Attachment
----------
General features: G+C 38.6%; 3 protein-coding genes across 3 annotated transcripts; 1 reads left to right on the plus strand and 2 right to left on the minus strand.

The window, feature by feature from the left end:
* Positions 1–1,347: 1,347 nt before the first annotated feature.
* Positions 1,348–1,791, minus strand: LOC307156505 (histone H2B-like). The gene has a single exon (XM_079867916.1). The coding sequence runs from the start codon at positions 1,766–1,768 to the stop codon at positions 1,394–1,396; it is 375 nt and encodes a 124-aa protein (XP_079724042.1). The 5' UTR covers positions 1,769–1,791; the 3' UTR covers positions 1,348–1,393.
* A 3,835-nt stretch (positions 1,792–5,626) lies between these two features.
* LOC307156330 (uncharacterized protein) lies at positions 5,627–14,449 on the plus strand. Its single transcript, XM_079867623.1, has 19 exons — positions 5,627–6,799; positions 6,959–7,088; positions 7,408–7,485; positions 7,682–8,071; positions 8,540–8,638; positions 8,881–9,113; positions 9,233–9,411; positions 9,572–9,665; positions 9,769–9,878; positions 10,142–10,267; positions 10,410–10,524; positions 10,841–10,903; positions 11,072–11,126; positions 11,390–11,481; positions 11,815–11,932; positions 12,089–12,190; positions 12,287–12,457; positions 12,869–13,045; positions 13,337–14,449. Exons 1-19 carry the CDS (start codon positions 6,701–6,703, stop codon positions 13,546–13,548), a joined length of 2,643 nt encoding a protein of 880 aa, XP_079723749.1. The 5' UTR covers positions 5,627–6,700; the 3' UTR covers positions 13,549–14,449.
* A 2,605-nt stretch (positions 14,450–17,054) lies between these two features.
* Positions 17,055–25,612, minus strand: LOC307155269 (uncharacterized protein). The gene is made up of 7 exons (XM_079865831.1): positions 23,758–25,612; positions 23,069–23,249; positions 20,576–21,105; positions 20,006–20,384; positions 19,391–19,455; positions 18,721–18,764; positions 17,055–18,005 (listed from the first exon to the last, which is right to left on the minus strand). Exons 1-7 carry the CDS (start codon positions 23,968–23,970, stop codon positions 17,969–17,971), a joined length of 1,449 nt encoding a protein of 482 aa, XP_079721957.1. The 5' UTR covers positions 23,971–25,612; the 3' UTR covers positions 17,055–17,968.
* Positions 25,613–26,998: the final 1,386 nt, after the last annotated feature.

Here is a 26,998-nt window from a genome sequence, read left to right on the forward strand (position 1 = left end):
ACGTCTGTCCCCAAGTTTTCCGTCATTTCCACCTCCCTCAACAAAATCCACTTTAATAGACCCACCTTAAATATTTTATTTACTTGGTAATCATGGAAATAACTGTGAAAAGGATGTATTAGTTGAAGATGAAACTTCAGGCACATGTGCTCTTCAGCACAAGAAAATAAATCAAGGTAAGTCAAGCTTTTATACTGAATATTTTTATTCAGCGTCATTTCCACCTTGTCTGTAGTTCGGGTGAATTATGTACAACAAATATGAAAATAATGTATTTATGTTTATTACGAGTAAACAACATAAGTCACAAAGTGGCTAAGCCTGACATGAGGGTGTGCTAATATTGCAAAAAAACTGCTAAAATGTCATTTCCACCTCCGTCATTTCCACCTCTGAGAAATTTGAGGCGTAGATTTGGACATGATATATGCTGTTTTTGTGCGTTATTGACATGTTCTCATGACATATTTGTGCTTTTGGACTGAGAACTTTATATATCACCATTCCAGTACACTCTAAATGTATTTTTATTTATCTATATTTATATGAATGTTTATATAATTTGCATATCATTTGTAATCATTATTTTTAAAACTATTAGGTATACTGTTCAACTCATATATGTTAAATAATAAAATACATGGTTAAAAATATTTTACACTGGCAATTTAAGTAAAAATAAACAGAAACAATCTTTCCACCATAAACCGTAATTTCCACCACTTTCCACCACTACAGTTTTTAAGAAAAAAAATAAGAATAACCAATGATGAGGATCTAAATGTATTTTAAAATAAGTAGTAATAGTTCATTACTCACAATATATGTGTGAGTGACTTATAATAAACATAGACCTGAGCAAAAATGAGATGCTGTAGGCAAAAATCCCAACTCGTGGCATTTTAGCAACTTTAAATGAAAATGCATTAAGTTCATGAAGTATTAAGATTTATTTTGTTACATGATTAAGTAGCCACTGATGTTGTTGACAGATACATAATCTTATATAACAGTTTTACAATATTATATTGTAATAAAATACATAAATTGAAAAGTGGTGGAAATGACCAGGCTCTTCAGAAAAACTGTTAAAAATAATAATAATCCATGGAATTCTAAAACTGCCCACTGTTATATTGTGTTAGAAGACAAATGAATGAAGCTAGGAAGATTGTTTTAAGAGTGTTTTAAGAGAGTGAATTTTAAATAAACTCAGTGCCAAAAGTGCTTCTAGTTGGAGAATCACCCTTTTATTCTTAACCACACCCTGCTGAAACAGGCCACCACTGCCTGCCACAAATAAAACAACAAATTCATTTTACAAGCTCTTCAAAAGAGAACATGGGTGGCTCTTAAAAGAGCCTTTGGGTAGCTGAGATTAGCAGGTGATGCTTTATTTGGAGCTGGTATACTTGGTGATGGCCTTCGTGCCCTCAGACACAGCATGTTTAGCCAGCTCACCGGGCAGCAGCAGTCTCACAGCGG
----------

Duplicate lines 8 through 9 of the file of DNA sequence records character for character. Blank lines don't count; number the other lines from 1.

* Positions 17,055–25,612, minus strand: LOC307155269 (uncharacterized protein). The gene is made up of 7 exons (XM_079865831.1): positions 23,758–25,612; positions 23,069–23,249; positions 20,576–21,105; positions 20,006–20,384; positions 19,391–19,455; positions 18,721–18,764; positions 17,055–18,005 (listed from the first exon to the last, which is right to left on the minus strand). Exons 1-7 carry the CDS (start codon positions 23,968–23,970, stop codon positions 17,969–17,971), a joined length of 1,449 nt encoding a protein of 482 aa, XP_079721957.1. The 5' UTR covers positions 23,971–25,612; the 3' UTR covers positions 17,055–17,968.
* Positions 25,613–26,998: the final 1,386 nt, after the last annotated feature.